As the Canine Flu Outbreak Worsens, What Should You Do?
The Cook County Department of Animal and Rabies Control is reporting that there have been more than 1,000 cases of canine influenza in the Chicago area in recent weeks. Unfortunately, five dogs have died from the flu during this outbreak.
Canine influenza is a relatively new disease having first been diagnosed in a group of racing greyhounds in 2004. It developed after the equine influenza virus mutated and gained the ability to spread from dog to dog. The disease has been reported in most states and in Washington, D.C. Chicago is just the latest hotspot.
For most dogs, the symptoms associated with canine influenza are indistinguishable from what we traditionally call “kennel cough” — a condition that can be caused by a variety of germs like the parainfluenza virus, or Bordetella bronchiseptica bacteria. All of these respiratory infections typically make dogs cough, sneeze, have a runny nose, lose their appetite, and be somewhat lethargic, but a small proportion of dogs do go on to develop pneumonia, some of whom die. A laboratory test can determine whether a dog with signs of a respiratory infection has the flu or another condition.
Treatment for canine influenza generally consists of supportive care, rest, and antibiotics to prevent or treat secondary bacterial infections. Severely affected dogs may need to be hospitalized for oxygen therapy and other forms of more aggressive treatment.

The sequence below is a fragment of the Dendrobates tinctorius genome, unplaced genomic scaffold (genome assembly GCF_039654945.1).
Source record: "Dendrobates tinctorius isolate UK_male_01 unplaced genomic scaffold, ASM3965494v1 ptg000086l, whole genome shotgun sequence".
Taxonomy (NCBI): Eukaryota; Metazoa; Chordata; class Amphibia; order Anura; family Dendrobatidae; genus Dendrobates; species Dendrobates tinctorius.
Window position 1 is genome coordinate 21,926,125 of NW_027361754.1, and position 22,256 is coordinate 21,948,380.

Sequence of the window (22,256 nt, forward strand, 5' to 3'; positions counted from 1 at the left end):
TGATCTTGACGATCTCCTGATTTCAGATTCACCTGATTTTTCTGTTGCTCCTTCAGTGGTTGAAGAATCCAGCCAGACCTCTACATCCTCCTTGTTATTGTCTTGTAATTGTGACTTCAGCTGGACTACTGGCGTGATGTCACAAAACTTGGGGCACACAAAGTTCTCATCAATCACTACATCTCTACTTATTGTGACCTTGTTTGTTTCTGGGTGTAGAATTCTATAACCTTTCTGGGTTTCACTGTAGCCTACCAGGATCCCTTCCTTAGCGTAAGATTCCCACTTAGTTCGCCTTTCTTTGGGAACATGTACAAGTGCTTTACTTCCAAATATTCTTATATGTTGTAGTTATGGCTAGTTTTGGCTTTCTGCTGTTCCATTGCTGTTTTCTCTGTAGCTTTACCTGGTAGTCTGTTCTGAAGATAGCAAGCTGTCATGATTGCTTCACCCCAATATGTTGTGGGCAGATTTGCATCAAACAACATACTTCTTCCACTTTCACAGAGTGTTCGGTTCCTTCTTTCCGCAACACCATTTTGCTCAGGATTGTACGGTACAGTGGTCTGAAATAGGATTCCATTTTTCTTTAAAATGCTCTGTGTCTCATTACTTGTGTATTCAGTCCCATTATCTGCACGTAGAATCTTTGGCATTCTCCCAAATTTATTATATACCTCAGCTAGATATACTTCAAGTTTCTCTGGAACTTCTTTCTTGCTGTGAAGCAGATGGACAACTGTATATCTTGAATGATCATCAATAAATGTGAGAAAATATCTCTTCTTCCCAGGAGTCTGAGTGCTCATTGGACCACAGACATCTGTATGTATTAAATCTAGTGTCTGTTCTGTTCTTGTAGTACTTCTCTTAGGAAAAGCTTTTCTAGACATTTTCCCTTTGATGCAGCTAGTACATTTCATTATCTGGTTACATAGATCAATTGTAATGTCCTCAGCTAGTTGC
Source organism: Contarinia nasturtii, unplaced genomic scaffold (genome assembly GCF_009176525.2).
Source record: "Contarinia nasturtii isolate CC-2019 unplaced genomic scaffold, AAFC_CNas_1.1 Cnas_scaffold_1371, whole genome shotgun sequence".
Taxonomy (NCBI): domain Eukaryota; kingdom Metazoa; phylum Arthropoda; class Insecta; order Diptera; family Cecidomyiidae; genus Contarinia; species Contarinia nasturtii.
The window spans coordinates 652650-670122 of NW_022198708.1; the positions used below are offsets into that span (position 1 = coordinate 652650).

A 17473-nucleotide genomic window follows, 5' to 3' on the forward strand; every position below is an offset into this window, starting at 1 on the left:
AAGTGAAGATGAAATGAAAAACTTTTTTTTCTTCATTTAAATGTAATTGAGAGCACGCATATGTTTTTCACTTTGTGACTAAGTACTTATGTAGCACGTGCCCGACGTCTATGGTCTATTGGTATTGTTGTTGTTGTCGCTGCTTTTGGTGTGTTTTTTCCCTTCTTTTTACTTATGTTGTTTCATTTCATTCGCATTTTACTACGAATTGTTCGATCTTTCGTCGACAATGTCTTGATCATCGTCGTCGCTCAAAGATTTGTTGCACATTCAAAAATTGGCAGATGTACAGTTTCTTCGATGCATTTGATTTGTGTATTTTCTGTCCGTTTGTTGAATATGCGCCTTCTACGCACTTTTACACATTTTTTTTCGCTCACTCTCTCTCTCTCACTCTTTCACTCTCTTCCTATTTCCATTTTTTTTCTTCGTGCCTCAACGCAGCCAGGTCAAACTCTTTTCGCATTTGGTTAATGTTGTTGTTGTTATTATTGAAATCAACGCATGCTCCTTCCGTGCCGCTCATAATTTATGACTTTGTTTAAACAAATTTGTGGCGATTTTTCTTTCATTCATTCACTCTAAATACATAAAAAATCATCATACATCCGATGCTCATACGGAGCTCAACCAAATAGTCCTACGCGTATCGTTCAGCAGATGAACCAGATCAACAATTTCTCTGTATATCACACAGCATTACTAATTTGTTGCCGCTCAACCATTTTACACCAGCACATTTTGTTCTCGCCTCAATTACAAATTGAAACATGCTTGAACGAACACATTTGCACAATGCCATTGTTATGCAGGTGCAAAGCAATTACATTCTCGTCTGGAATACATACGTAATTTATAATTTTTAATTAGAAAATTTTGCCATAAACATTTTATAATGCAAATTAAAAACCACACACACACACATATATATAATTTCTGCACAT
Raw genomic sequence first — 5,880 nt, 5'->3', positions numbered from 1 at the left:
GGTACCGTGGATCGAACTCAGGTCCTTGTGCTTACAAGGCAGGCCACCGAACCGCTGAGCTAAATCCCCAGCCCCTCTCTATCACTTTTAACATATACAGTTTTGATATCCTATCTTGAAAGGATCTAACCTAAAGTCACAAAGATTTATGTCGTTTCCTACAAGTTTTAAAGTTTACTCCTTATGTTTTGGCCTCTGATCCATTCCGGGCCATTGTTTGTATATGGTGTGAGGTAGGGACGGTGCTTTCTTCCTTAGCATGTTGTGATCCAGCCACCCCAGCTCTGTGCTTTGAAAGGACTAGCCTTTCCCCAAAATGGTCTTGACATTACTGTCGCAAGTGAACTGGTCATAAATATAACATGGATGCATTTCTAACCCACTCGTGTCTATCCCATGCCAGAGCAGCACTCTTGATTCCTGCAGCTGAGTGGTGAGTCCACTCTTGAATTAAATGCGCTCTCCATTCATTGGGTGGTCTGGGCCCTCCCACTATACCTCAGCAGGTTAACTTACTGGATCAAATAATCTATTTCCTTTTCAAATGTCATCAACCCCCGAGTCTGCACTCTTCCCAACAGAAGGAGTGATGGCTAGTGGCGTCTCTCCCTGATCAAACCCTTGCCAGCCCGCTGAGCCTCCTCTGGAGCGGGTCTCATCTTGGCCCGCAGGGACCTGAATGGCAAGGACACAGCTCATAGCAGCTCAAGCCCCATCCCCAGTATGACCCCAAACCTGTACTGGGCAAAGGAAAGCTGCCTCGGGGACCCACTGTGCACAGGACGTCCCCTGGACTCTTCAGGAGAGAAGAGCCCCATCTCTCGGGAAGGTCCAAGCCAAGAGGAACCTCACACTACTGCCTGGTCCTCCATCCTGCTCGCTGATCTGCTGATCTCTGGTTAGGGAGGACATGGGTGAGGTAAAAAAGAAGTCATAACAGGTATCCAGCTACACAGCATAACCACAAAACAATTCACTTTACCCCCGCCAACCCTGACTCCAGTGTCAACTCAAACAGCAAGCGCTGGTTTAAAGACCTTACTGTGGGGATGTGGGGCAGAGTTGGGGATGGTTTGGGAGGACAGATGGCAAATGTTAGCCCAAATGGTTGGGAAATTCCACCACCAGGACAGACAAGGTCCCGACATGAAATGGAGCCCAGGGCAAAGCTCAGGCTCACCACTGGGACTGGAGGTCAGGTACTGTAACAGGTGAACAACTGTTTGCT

In light of the current outbreak, what can owners do to protect their dogs from canine influenza?
If you live in the Chicago area…
1. Keep your dogs as isolated as possible — no doggie daycare, trips to the dog park, stays at the kennel, etc. It is important to realize that dogs may have the virus in their bodies and be contagious even if they don’t show signs of illness. Also, people can transport the virus from one dog to another even though we can’t get sick from it ourselves. Anyone (including you!) who has had contact with other dogs should wash their hands thoroughly before touching your dog.
2. Make sure your dogs are up to date on their canine influenza vaccines. Your dogs may not have gotten this vaccine in the past because it is considered “non-core,” meaning that it is generally only given to dogs who are at higher than average risk for the disease. Dogs in the Chicago area are definitely now at higher than average risk! A previously unvaccinated dog should receive two inoculations 2-4 weeks apart. Annual boosters are recommended unless a dog’s risk factors decrease. The canine influenza vaccine doesn’t necessarily prevent dogs from becoming infected with the virus, but it does significantly reduce the severity of disease that can develop as a result.
If you don’t live in the Chicago area…
Stay calm. Ask your local veterinarian whether he or she knows if dogs are being diagnosed with canine influenza in your area. If your town is influenza-free and you have no plans to travel with your dog in the near future, your dog does not need a canine influenza vaccine and can continue with its normal routine. If canine influenza has been seen in your area and your dog has significant dog to dog contact, talk to your veterinarian to determine whether or not vaccination is in your dog’s best interests.
Dr. Jennifer Coates
Image: Monkey Business Images / Shutterstock